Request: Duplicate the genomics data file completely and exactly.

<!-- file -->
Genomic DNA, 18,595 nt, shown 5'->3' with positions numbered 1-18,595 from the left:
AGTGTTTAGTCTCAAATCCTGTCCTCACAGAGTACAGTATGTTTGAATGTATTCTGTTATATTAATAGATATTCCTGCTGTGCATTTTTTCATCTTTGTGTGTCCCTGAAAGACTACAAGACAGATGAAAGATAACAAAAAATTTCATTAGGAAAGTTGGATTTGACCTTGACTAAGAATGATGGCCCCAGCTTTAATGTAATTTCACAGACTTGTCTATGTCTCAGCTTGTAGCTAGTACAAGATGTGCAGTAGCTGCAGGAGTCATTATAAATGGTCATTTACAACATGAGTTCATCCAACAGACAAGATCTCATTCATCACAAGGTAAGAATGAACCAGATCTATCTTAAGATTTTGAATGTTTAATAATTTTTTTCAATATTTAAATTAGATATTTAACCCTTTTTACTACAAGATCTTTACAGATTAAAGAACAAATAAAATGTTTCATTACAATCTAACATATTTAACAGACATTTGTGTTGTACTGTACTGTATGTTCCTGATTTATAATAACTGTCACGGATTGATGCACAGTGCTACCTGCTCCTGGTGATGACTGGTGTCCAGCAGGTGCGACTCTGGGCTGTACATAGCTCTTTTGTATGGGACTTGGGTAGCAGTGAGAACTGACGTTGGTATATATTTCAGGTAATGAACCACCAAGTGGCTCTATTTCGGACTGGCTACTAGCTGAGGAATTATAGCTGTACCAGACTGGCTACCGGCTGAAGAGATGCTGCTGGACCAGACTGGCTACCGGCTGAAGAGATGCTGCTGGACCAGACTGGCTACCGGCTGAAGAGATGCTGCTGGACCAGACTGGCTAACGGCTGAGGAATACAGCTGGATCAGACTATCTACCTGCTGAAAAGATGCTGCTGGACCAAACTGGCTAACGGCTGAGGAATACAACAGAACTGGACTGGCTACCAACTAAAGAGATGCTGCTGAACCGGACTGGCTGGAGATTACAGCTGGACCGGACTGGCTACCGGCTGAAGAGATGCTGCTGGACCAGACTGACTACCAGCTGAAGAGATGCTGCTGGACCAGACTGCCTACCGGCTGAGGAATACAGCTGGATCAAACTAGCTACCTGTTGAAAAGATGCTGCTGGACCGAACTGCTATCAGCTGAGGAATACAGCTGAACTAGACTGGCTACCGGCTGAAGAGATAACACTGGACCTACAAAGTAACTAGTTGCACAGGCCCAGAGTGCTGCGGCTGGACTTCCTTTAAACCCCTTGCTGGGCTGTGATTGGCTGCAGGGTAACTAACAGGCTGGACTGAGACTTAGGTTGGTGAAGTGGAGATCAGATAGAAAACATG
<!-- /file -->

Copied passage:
Genomic DNA, 18,595 nt, shown 5'->3' with positions numbered 1-18,595 from the left:
AGTGTTTAGTCTCAAATCCTGTCCTCACAGAGTACAGTATGTTTGAATGTATTCTGTTATATTAATAGATATTCCTGCTGTGCATTTTTTCATCTTTGTGTGTCCCTGAAAGACTACAAGACAGATGAAAGATAACAAAAAATTTCATTAGGAAAGTTGGATTTGACCTTGACTAAGAATGATGGCCCCAGCTTTAATGTAATTTCACAGACTTGTCTATGTCTCAGCTTGTAGCTAGTACAAGATGTGCAGTAGCTGCAGGAGTCATTATAAATGGTCATTTACAACATGAGTTCATCCAACAGACAAGATCTCATTCATCACAAGGTAAGAATGAACCAGATCTATCTTAAGATTTTGAATGTTTAATAATTTTTTTCAATATTTAAATTAGATATTTAACCCTTTTTACTACAAGATCTTTACAGATTAAAGAACAAATAAAATGTTTCATTACAATCTAACATATTTAACAGACATTTGTGTTGTACTGTACTGTATGTTCCTGATTTATAATAACTGTCACGGATTGATGCACAGTGCTACCTGCTCCTGGTGATGACTGGTGTCCAGCAGGTGCGACTCTGGGCTGTACATAGCTCTTTTGTATGGGACTTGGGTAGCAGTGAGAACTGACGTTGGTATATATTTCAGGTAATGAACCACCAAGTGGCTCTATTTCGGACTGGCTACTAGCTGAGGAATTATAGCTGTACCAGACTGGCTACCGGCTGAAGAGATGCTGCTGGACCAGACTGGCTACCGGCTGAAGAGATGCTGCTGGACCAGACTGGCTACCGGCTGAAGAGATGCTGCTGGACCAGACTGGCTAACGGCTGAGGAATACAGCTGGATCAGACTATCTACCTGCTGAAAAGATGCTGCTGGACCAAACTGGCTAACGGCTGAGGAATACAACAGAACTGGACTGGCTACCAACTAAAGAGATGCTGCTGAACCGGACTGGCTGGAGATTACAGCTGGACCGGACTGGCTACCGGCTGAAGAGATGCTGCTGGACCAGACTGACTACCAGCTGAAGAGATGCTGCTGGACCAGACTGCCTACCGGCTGAGGAATACAGCTGGATCAAACTAGCTACCTGTTGAAAAGATGCTGCTGGACCGAACTGCTATCAGCTGAGGAATACAGCTGAACTAGACTGGCTACCGGCTGAAGAGATAACACTGGACCTACAAAGTAACTAGTTGCACAGGCCCAGAGTGCTGCGGCTGGACTTCCTTTAAACCCCTTGCTGGGCTGTGATTGGCTGCAGGGTAACTAACAGGCTGGACTGAGACTTAGGTTGGTGAAGTGGAGATCAGATAGAAAACATG